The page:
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This Week at St Mary’s

Ste. Jeanne d’Arc—the Maid of Orléans

Tess Clothier writes:

This Thursday, 30th May, is the 594th anniversary of the death of Joan of Arc, and the day kept in the Church of England lectionary for her commemoration. A French peasant girl during the Hundred Years’ War, from childhood Joan had visions of saints and angels that ultimately led to the crowning of the Dauphin as Charles VII of France in Reims. She cut her hair short and wore men’s clothes as a means of protection amid the ravages of war, but she was later captured by Burgundian troops at Compiègne and tried for heresy by the English. She was burned at the stake on 30th May 1431, aged just nineteen.

She was canonised in the Roman Catholic Church in 1920 and has since become one of the official patron saints of France. Her story is known throughout France and across the world, and she is an inspiration to many – including me.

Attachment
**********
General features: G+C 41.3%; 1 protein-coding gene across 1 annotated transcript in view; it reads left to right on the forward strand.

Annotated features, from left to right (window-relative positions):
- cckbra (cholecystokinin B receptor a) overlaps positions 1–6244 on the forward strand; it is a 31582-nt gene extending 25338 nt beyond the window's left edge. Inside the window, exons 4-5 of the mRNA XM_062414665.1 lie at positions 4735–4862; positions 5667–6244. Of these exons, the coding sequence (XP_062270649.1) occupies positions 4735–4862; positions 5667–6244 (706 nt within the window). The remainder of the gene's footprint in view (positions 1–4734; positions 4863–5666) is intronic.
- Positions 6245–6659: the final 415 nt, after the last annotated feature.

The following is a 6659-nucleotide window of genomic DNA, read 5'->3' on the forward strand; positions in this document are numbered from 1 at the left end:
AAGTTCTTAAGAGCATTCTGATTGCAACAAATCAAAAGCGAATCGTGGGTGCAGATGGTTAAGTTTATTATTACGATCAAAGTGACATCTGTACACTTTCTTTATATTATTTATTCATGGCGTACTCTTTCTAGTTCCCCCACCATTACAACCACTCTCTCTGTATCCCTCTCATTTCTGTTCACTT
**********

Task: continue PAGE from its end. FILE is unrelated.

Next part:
I’ve been interested in St Joan since I was a teenager, even before I came to faith as an undergraduate. Her depth of faith at such a young age, and her willingness to say ‘yes’ to the extraordinary things asked of her by God, is deeply inspiring, and to me mirrors the ‘yes’ given by the Virgin Mary at the Annunciation. Many popular retellings of St Joan’s story like to imagine her as resisting God’s call, and for going along with it somewhat begrudgingly. But that doesn’t feel right to me – her courage in the face of challenge after challenge is something I think about often, and I don’t think she could have been so brave if she wasn’t fully invested in her cause.

There is a written record of St Joan’s trial, originally in Middle French, but it was shortly thereafter translated into Latin. She was questioned on all manner of topics over fifteen sessions – some of which were of a theological nature, in part to attempt to trick her into admitting heresy. Of these, the one I find most fascinating, and perhaps the most widely known, was “Do you know whether or not you are in God’s grace?” It was designed to trap her into condemning herself – if she answered ‘no’, then she was admitting that her cause was not God’s will; however, it was a heresy to claim to be certain of who was in God’s grace. Her answer deftly avoided saying either: “If I am not, may God put me there; and if I am, may God so keep me.”

I pray often for the courage, wisdom, and strength of faith of St Joan. I was not catechised in a tradition that encouraged the adoption of a saint’s name at Confirmation, but if I had been, it undoubtedly would have been hers.

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